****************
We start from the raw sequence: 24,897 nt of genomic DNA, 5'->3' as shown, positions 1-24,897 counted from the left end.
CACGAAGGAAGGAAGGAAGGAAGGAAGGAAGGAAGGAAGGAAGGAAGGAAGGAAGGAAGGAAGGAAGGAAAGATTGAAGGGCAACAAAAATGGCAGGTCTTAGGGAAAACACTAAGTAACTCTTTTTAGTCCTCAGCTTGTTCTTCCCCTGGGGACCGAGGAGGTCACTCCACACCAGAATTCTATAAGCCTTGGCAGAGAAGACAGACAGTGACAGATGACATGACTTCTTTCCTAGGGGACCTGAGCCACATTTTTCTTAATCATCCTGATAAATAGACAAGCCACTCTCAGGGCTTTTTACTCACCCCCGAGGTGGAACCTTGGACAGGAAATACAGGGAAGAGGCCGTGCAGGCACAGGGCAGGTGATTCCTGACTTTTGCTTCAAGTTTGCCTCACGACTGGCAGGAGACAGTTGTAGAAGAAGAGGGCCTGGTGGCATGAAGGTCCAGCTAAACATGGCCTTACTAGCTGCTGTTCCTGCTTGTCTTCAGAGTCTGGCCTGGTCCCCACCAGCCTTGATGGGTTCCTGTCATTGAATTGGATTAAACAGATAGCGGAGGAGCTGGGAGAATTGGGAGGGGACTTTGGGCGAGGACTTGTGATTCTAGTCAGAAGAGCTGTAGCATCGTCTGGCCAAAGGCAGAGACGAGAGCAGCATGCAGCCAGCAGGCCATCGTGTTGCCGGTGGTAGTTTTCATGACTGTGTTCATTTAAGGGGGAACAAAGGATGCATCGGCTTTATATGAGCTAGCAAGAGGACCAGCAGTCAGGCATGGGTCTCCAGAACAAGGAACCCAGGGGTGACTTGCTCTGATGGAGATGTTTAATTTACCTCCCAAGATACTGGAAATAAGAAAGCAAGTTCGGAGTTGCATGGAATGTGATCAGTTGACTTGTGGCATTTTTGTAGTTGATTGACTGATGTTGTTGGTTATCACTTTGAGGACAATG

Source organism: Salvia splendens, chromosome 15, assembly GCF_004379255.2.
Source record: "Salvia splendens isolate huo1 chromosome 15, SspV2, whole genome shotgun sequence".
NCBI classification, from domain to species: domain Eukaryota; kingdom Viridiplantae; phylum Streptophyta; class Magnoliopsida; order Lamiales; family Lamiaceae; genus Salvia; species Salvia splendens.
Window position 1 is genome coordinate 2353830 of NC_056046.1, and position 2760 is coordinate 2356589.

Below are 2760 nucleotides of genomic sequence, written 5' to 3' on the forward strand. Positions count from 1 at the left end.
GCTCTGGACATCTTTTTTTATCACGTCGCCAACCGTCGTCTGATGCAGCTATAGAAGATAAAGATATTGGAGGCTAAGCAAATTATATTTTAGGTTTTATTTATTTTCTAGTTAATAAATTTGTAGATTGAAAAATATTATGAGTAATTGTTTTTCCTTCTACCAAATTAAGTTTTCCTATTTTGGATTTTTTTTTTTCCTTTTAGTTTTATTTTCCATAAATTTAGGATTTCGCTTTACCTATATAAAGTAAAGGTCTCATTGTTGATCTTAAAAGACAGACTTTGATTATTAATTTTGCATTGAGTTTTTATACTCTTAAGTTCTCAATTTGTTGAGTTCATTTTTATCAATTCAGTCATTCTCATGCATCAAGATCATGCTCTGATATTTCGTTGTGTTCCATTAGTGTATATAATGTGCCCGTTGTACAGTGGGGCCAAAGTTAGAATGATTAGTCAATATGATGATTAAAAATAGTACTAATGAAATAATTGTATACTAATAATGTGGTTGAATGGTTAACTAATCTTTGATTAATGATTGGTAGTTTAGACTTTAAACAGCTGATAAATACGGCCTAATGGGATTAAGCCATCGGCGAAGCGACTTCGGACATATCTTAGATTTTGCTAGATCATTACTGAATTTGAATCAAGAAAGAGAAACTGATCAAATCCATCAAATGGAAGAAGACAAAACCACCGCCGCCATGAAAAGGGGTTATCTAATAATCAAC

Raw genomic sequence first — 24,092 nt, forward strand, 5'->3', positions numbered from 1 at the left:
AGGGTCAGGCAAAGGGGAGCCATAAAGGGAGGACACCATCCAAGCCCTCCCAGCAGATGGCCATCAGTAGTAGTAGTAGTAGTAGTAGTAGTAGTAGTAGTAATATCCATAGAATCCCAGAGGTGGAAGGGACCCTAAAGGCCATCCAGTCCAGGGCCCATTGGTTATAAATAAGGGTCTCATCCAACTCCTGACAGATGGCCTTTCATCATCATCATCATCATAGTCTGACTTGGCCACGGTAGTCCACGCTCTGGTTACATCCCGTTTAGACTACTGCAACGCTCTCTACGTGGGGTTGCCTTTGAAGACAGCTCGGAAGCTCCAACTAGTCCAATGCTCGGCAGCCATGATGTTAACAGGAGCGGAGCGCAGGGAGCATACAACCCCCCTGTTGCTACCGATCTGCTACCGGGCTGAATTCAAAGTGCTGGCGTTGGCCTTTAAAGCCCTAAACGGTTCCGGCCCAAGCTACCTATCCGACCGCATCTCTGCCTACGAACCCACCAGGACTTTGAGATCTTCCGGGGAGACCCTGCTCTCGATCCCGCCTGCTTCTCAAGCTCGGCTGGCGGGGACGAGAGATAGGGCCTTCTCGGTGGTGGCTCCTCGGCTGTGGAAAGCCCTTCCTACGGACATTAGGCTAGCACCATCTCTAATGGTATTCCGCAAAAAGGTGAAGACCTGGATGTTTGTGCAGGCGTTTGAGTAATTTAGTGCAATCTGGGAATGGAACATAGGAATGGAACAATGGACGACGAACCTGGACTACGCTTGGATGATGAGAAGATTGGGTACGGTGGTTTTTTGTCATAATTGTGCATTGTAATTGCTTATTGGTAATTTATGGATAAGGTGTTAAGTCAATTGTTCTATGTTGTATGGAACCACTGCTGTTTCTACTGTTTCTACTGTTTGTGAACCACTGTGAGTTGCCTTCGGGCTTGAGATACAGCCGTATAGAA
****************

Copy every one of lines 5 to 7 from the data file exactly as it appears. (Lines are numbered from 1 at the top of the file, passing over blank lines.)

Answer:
NCBI classification, from domain to species: domain Eukaryota; kingdom Viridiplantae; phylum Streptophyta; class Magnoliopsida; order Lamiales; family Lamiaceae; genus Salvia; species Salvia splendens.
Window position 1 is genome coordinate 2353830 of NC_056046.1, and position 2760 is coordinate 2356589.

Below are 2760 nucleotides of genomic sequence, written 5' to 3' on the forward strand. Positions count from 1 at the left end.